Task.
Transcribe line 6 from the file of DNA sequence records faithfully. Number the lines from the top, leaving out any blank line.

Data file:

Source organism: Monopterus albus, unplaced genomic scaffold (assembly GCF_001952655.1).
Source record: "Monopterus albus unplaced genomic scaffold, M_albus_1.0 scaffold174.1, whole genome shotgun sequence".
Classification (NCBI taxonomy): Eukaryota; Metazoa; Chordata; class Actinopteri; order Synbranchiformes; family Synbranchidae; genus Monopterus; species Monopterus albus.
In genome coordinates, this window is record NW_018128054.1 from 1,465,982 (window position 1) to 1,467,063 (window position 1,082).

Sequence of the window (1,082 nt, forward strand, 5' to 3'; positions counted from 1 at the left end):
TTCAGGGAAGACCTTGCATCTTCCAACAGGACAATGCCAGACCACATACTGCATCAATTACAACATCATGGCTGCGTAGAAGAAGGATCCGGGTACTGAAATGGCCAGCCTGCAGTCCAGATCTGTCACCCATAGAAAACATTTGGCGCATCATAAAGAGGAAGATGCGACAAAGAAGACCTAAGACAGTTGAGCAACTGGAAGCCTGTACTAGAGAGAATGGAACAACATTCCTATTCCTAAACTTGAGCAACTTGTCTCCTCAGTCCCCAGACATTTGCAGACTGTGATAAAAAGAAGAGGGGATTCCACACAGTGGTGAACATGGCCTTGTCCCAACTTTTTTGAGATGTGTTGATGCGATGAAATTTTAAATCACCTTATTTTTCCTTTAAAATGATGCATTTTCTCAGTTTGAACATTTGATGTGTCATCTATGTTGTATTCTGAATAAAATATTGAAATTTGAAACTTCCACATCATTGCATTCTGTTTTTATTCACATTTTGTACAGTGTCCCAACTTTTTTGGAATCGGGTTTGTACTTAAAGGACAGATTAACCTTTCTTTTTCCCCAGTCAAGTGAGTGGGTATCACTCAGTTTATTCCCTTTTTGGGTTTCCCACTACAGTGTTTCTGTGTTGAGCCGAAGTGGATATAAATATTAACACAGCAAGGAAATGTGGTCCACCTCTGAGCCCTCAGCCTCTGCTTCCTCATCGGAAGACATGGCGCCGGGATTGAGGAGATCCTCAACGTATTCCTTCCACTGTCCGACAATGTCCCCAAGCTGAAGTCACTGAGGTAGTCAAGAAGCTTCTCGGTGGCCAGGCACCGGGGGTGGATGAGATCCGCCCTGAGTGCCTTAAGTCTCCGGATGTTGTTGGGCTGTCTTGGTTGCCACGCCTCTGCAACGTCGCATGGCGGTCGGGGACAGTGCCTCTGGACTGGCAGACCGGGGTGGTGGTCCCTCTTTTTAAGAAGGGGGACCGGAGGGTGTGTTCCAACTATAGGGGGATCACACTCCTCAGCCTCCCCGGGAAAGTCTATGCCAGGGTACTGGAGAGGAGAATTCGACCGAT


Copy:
TTCAGGGAAGACCTTGCATCTTCCAACAGGACAATGCCAGACCACATACTGCATCAATTACAACATCATGGCTGCGTAGAAGAAGGATCCGGGTACTGAAATGGCCAGCCTGCAGTCCAGATCTGTCACCCATAGAAAACATTTGGCGCATCATAAAGAGGAAGATGCGACAAAGAAGACCTAAGACAGTTGAGCAACTGGAAGCCTGTACTAGAGAGAATGGAACAACATTCCTATTCCTAAACTTGAGCAACTTGTCTCCTCAGTCCCCAGACATTTGCAGACTGTGATAAAAAGAAGAGGGGATTCCACACAGTGGTGAACATGGCCTTGTCCCAACTTTTTTGAGATGTGTTGATGCGATGAAATTTTAAATCACCTTATTTTTCCTTTAAAATGATGCATTTTCTCAGTTTGAACATTTGATGTGTCATCTATGTTGTATTCTGAATAAAATATTGAAATTTGAAACTTCCACATCATTGCATTCTGTTTTTATTCACATTTTGTACAGTGTCCCAACTTTTTTGGAATCGGGTTTGTACTTAAAGGACAGATTAACCTTTCTTTTTCCCCAGTCAAGTGAGTGGGTATCACTCAGTTTATTCCCTTTTTGGGTTTCCCACTACAGTGTTTCTGTGTTGAGCCGAAGTGGATATAAATATTAACACAGCAAGGAAATGTGGTCCACCTCTGAGCCCTCAGCCTCTGCTTCCTCATCGGAAGACATGGCGCCGGGATTGAGGAGATCCTCAACGTATTCCTTCCACTGTCCGACAATGTCCCCAAGCTGAAGTCACTGAGGTAGTCAAGAAGCTTCTCGGTGGCCAGGCACCGGGGGTGGATGAGATCCGCCCTGAGTGCCTTAAGTCTCCGGATGTTGTTGGGCTGTCTTGGTTGCCACGCCTCTGCAACGTCGCATGGCGGTCGGGGACAGTGCCTCTGGACTGGCAGACCGGGGTGGTGGTCCCTCTTTTTAAGAAGGGGGACCGGAGGGTGTGTTCCAACTATAGGGGGATCACACTCCTCAGCCTCCCCGGGAAAGTCTATGCCAGGGTACTGGAGAGGAGAATTCGACCGAT